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Blue parrotfish
Scarus coeruleus
(Bloch, 1786)

Parrotfish owe their name to the shape of their mouth. Instead of teeth they have two beak-like plates, like parrots. They have even rows of large, noticeable scales on their bodies.
Terminal phase: Body color varies from powder blue to deep blue and blue-green; head squared-off (S. coeruleus terminal phase).
This species is one of the largest parrotfish, reaching a length of up to 1.2 m.
Initial phase: Body color varies from powder blue to deep blue and blue-green; head conical.
Juvenile phase: Body bluish white to purplish blue, sometimes with yellow dorsal, ventral and anal fins. Snout with a yellow wash, extending back to foredorsal fin (S. coeruleus initial phase).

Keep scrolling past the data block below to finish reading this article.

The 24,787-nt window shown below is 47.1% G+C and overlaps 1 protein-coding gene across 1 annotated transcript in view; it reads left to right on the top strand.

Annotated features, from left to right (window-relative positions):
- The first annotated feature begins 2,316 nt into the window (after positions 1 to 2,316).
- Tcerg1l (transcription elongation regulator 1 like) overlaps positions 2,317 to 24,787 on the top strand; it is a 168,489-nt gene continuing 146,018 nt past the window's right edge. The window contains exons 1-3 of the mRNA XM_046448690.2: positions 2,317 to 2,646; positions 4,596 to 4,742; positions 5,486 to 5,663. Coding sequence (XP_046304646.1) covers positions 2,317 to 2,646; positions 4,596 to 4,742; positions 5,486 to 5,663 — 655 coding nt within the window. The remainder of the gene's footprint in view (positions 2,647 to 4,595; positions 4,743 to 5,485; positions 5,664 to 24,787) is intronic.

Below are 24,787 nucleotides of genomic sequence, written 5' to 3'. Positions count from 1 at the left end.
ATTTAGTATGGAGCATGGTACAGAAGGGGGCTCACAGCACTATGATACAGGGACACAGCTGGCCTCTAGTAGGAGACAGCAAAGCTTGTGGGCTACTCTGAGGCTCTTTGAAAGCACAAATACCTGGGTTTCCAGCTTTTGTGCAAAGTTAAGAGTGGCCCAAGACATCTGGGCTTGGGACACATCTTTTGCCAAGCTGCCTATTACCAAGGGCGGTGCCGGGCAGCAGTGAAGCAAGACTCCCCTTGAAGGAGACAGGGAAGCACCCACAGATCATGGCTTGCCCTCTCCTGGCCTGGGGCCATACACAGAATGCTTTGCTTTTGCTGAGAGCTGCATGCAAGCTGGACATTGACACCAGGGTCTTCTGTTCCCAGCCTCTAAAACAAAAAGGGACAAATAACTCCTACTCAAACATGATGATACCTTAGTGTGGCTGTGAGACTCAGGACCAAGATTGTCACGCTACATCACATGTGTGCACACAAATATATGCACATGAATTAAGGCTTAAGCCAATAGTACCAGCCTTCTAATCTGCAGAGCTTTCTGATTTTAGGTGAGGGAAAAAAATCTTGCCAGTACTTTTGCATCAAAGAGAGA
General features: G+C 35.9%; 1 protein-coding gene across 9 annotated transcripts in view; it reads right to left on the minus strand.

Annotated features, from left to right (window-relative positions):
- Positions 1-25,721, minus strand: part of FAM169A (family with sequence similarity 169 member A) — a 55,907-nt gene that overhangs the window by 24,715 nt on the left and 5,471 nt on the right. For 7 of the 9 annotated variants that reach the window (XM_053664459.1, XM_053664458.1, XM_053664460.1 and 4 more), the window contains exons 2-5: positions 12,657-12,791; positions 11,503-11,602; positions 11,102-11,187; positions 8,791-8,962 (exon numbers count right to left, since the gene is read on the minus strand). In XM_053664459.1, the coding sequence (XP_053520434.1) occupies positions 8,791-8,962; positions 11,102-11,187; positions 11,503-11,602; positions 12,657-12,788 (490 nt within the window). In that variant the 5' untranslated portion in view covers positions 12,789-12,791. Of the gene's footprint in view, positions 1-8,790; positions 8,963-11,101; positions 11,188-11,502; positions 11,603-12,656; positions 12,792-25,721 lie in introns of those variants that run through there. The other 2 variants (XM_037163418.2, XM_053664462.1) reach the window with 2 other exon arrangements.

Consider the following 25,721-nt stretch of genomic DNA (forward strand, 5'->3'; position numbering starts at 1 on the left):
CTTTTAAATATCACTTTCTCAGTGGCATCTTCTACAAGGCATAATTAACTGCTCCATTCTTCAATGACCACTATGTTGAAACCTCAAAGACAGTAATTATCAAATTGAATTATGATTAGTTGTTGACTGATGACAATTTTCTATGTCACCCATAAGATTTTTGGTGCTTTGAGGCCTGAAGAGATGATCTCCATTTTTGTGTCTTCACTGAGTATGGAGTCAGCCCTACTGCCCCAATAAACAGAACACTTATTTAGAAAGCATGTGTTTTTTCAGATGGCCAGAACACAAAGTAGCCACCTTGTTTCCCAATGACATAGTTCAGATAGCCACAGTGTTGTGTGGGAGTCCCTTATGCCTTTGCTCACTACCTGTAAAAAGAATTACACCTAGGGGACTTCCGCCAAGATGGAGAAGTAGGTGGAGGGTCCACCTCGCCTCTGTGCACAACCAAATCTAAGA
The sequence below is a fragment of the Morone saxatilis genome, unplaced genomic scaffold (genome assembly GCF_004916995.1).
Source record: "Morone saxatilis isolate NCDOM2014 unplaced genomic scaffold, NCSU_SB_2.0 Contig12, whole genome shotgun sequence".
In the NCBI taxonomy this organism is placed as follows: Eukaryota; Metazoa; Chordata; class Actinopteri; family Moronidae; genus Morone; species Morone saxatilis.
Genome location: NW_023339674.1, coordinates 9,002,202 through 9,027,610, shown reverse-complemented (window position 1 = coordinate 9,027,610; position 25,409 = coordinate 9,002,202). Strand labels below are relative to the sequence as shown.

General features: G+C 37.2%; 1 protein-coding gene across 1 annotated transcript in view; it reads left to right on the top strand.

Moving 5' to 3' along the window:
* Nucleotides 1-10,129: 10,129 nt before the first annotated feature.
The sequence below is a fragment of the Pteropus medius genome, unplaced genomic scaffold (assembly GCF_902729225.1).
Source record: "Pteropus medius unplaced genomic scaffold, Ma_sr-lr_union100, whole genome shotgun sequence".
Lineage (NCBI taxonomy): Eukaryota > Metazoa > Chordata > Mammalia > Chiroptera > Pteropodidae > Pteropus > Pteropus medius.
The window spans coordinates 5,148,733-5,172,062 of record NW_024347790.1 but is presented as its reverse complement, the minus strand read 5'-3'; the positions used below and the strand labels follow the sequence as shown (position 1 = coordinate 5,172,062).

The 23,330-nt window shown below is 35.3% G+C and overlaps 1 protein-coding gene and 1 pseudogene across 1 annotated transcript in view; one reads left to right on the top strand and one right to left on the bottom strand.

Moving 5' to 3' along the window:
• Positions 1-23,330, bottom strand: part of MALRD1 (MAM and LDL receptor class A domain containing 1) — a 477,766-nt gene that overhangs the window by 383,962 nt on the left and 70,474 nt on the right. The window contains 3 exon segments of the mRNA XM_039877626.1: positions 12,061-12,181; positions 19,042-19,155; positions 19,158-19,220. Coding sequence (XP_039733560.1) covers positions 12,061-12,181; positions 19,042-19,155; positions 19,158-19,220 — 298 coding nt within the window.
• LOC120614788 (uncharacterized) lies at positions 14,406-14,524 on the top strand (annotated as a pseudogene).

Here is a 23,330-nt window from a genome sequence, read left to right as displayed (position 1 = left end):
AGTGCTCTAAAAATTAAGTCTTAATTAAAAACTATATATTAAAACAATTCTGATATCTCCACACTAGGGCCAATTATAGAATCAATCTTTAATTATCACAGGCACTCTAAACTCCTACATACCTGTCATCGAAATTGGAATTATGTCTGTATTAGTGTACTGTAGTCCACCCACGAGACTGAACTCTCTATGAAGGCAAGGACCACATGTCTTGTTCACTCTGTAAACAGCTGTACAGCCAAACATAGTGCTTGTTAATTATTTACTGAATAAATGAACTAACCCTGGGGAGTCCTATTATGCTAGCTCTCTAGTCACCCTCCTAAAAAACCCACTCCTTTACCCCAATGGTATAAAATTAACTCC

They swim about reefs using their pectoral fins; the tail is only used for burst of speed. They use their 'beaks' to scrape algae and polyps from corals and rocks. They are often seen defecating, what looks like white clouds, which consists mainly of coral limestone. Most common till a depth of 25 m.
This species is the only parrotfish in the Caribbean under suspicion of being the carrier of the poison that causes ciguatera, an illness caused by eating poisonous fish.
Like the wrasses, the parrotfishes have two types of reproductive behavior. The younger and not so colorful males fertilize together with other males the eggs of one single female, while colorful, large males have each their own territory where one male fertilizes one female.

Occasional Florida, Bahamas and Caribbean.

Blue parrotfish (Scarus coeruleus)